When dealing with large projects containing several shared libraries, it’s usually tricky to contribute code across multiple repositories. Things even become harder when you have to handle both public and private repositories that have dependent relationships, or those dependent repositories are on different platforms. Below is a solution based on the Monorepo approach and git subrepo, which is trying to make it easier to manipulate across multiple repositories.
In order to keep consistent with other Monorepos, it’s recommended to follow the designated folder structure.
. ├── LICENSE ├── README.md ├── lerna.json ├── package.json ├── packages │ ├── main-repo │ ├── ringcentral-integration │ └── ringcentral-widgets └── yarn.lock
All subrepos should be placed in
pakages folder, including the original mainrepo. In this way, it’s much more straightforward to manage.
It’s highly recommended to use
git subrepo to take control of your subrepo.
git-subrepo is an open source tool, which leverages git hash objects to manage subrepos. It’s much easier to getting along with than
git subtree, if follow workflows below, you will never run into unexpected circumstances.
Since there will be serveral subrepo projects inside current main repo, it becomes harder to operate across subrepos, here is where Lerna comes into play. By using Lerna, you can easily run any shell commands and npm scripts in subrepos, Lerna also presents bunch of useful features that can help you out.
git subrepo, if on Mac, you can install git-subrepo by running
brew install git-subrepo
Otherwise, follow installation instructions on Git Subrep docs.
Clone remote project into subfolder, run
git subrepo clone <remote-url> packages/<subdir>
Move files in main repo to a subfolder.
- Put configuration files needed in the root folder, update legacy configurations, e.g.
- Set up Lerna, create bunch of npm scripts to run boostrap, build, test etc.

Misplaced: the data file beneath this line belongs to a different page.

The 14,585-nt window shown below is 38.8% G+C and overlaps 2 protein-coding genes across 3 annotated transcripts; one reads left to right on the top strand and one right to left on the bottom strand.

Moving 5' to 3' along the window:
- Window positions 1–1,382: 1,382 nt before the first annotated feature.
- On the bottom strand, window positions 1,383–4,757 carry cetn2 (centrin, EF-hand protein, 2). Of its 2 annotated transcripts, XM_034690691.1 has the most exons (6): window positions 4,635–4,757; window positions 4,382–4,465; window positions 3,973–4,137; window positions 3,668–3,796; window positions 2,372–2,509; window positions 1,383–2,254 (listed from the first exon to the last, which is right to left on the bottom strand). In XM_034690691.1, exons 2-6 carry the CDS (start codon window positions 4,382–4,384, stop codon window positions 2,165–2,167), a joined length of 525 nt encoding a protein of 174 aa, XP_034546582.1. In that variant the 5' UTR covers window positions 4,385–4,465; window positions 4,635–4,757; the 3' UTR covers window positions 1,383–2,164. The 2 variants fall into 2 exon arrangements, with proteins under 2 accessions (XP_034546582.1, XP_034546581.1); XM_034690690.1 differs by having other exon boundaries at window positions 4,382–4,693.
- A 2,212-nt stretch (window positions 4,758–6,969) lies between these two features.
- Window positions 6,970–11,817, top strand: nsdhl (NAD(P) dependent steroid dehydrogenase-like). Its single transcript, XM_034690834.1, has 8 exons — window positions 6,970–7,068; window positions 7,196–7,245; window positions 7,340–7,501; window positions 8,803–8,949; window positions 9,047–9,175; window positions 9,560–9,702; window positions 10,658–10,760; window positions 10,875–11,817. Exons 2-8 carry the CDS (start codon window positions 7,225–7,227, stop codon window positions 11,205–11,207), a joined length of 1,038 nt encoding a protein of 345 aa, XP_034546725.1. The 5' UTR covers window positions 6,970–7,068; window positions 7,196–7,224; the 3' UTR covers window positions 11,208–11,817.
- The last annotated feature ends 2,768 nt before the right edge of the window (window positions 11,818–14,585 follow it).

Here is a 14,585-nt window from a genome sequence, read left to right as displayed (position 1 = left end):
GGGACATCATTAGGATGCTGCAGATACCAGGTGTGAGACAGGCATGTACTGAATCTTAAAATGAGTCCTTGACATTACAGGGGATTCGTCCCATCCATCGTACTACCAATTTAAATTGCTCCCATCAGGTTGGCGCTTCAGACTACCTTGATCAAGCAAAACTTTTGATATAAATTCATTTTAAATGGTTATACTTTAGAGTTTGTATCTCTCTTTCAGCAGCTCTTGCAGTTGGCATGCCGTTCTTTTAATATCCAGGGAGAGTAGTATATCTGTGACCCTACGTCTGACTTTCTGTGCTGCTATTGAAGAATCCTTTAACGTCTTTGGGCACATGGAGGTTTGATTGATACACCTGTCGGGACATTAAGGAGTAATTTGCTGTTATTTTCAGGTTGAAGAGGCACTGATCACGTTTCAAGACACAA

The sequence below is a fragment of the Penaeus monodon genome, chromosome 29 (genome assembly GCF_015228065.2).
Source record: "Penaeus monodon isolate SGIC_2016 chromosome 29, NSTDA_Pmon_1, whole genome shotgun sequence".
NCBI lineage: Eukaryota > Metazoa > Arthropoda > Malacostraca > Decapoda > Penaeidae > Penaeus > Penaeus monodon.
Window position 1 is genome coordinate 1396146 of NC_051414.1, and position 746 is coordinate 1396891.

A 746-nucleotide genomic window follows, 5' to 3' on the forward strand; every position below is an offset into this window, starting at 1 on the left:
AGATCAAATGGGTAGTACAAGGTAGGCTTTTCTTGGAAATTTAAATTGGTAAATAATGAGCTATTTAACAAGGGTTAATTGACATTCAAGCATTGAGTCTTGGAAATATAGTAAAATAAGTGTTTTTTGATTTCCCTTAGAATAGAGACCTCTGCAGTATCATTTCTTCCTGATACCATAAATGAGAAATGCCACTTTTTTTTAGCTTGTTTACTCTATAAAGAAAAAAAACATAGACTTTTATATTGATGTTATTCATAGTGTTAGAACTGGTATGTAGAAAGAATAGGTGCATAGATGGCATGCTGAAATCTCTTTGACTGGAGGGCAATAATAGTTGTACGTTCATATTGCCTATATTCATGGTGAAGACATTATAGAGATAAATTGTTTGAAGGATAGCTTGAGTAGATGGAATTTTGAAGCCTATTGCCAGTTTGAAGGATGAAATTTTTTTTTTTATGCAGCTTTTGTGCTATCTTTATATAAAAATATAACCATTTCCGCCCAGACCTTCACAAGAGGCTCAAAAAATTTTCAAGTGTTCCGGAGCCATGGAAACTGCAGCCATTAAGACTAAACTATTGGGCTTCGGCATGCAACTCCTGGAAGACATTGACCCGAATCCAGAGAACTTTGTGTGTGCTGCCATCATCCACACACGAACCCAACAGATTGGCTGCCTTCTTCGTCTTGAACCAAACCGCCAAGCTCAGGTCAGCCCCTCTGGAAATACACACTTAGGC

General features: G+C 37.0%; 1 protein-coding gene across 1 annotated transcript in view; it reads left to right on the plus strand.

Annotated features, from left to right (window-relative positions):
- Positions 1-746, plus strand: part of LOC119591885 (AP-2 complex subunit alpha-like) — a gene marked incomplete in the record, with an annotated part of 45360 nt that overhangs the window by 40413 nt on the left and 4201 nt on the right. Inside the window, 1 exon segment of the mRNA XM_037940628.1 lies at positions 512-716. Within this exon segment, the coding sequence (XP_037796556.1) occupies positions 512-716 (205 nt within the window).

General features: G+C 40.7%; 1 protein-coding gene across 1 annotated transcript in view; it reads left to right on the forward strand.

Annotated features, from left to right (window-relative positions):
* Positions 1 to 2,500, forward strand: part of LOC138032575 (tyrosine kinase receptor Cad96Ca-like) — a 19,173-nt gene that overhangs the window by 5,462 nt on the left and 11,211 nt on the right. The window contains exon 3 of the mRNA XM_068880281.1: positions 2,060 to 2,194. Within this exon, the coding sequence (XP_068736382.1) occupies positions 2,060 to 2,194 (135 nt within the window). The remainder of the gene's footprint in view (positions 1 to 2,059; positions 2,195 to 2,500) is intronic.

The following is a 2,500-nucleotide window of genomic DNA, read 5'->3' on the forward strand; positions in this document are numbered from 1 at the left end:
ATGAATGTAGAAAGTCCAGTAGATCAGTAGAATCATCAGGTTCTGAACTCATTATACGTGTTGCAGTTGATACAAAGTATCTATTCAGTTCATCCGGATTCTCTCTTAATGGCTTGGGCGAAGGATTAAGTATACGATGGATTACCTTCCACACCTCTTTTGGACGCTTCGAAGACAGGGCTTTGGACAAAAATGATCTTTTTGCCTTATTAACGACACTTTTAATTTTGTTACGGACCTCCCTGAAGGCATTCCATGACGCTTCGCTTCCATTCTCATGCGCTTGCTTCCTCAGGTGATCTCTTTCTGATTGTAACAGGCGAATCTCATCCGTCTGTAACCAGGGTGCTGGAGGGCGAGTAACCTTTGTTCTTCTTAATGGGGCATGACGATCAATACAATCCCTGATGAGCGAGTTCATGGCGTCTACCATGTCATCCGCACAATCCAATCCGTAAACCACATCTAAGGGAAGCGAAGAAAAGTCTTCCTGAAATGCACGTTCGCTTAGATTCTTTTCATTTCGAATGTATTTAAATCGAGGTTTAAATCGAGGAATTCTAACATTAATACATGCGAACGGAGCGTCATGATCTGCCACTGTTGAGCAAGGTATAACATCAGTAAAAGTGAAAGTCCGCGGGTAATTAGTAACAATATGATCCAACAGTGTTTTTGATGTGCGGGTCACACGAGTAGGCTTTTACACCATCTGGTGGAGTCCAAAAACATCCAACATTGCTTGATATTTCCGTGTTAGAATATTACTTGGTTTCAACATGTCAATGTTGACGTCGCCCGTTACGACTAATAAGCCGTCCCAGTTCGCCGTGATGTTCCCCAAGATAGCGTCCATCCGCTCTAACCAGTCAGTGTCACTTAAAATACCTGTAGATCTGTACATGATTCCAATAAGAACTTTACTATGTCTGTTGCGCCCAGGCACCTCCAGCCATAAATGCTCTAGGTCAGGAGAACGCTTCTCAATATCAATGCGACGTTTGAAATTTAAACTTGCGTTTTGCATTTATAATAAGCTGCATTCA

- Set up development env by using
alias, so that you can develop directly across multiple projects.
- Finally, we get there!
After everything is set up, it’s now ready to get to day-to-day work. Since we have to manipulate several subrepos coordinately, the git flow would be a bit tricky, so the following graph shows a recommended subrepo workflow:
This is an overview of Repository Relationships and overall action path, the graph below describes 3 action paths:
You usually need to pull changes from subrepo remote to keep subrepo up to date. Follow Pull Subrepo instruction.
Follow Contribute instruction.
Sync up with remote subrepo
Sometimes you want to pull or push subrepo changes to perform special operations, in this case, you can follow Pull Subrepo and Push Subrepo instruction.
Push subrepo changes to subrepo remote. Follow Push Subrepo instruction.
Note: Subrepo push is a bit different, you need to use
git subrepo push <subdir> -r <remote> -b <remote-branch>to push commits to your own fork instead of pushing directly to remote main repo.
- Do pull from remote repo after pushed to ensure tree hash is exactly the same as remote one, this is really essential, otherwise next time when you do
git subrepo push, git subrepo can not find correct commit ancestor, which will mess up your commits by including too many legacy commits.
- Do NOT merge code to main repo when someone is syncing code with subrepo remote, otherwise it will cause
git-subrepoto find a wrong common ancestors, which will include dirty commits next time you push.
- Do ensure that the tree hash is correct after pull from remote repo. You can use
git subrepo branchto check the tree hash.
- Better Do NOT pull from remote when current branch is not clean, because it will make tree hash different from remote at this point and a bit hard to figure out what’s going on here, but it won’t actually prevent you from pushing code back. The recommended way to pull from subrepo remote is to do it in a new clean branch.